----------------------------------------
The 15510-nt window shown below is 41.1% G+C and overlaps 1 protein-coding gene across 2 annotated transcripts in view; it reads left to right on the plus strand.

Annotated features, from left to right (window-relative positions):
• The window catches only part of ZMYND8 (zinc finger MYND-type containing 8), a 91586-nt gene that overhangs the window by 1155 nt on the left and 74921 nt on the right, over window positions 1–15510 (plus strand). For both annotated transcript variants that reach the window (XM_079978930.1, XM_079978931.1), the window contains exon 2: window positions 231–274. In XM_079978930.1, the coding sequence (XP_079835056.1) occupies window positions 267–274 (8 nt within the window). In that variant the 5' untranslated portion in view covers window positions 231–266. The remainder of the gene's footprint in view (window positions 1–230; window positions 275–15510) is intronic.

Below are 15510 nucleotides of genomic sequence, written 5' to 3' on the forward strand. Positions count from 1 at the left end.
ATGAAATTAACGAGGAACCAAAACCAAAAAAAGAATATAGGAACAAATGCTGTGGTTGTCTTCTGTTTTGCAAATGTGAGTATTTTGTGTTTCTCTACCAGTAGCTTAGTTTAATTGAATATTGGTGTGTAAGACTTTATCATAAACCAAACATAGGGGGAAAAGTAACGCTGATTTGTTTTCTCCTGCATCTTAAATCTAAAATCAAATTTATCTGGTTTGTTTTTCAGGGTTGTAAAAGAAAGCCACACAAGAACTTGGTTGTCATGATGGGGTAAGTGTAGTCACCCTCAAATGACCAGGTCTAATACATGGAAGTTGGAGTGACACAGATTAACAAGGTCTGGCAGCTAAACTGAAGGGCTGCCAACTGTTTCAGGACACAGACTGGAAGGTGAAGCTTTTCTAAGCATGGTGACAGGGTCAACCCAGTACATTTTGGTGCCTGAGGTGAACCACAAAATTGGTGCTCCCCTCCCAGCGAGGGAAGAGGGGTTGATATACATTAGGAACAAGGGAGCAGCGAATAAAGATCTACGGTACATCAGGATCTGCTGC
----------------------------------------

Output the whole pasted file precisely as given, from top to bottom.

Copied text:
The 15510-nt window shown below is 41.1% G+C and overlaps 1 protein-coding gene across 2 annotated transcripts in view; it reads left to right on the plus strand.

Annotated features, from left to right (window-relative positions):
• The window catches only part of ZMYND8 (zinc finger MYND-type containing 8), a 91586-nt gene that overhangs the window by 1155 nt on the left and 74921 nt on the right, over window positions 1–15510 (plus strand). For both annotated transcript variants that reach the window (XM_079978930.1, XM_079978931.1), the window contains exon 2: window positions 231–274. In XM_079978930.1, the coding sequence (XP_079835056.1) occupies window positions 267–274 (8 nt within the window). In that variant the 5' untranslated portion in view covers window positions 231–266. The remainder of the gene's footprint in view (window positions 1–230; window positions 275–15510) is intronic.

Below are 15510 nucleotides of genomic sequence, written 5' to 3' on the forward strand. Positions count from 1 at the left end.
ATGAAATTAACGAGGAACCAAAACCAAAAAAAGAATATAGGAACAAATGCTGTGGTTGTCTTCTGTTTTGCAAATGTGAGTATTTTGTGTTTCTCTACCAGTAGCTTAGTTTAATTGAATATTGGTGTGTAAGACTTTATCATAAACCAAACATAGGGGGAAAAGTAACGCTGATTTGTTTTCTCCTGCATCTTAAATCTAAAATCAAATTTATCTGGTTTGTTTTTCAGGGTTGTAAAAGAAAGCCACACAAGAACTTGGTTGTCATGATGGGGTAAGTGTAGTCACCCTCAAATGACCAGGTCTAATACATGGAAGTTGGAGTGACACAGATTAACAAGGTCTGGCAGCTAAACTGAAGGGCTGCCAACTGTTTCAGGACACAGACTGGAAGGTGAAGCTTTTCTAAGCATGGTGACAGGGTCAACCCAGTACATTTTGGTGCCTGAGGTGAACCACAAAATTGGTGCTCCCCTCCCAGCGAGGGAAGAGGGGTTGATATACATTAGGAACAAGGGAGCAGCGAATAAAGATCTACGGTACATCAGGATCTGCTGC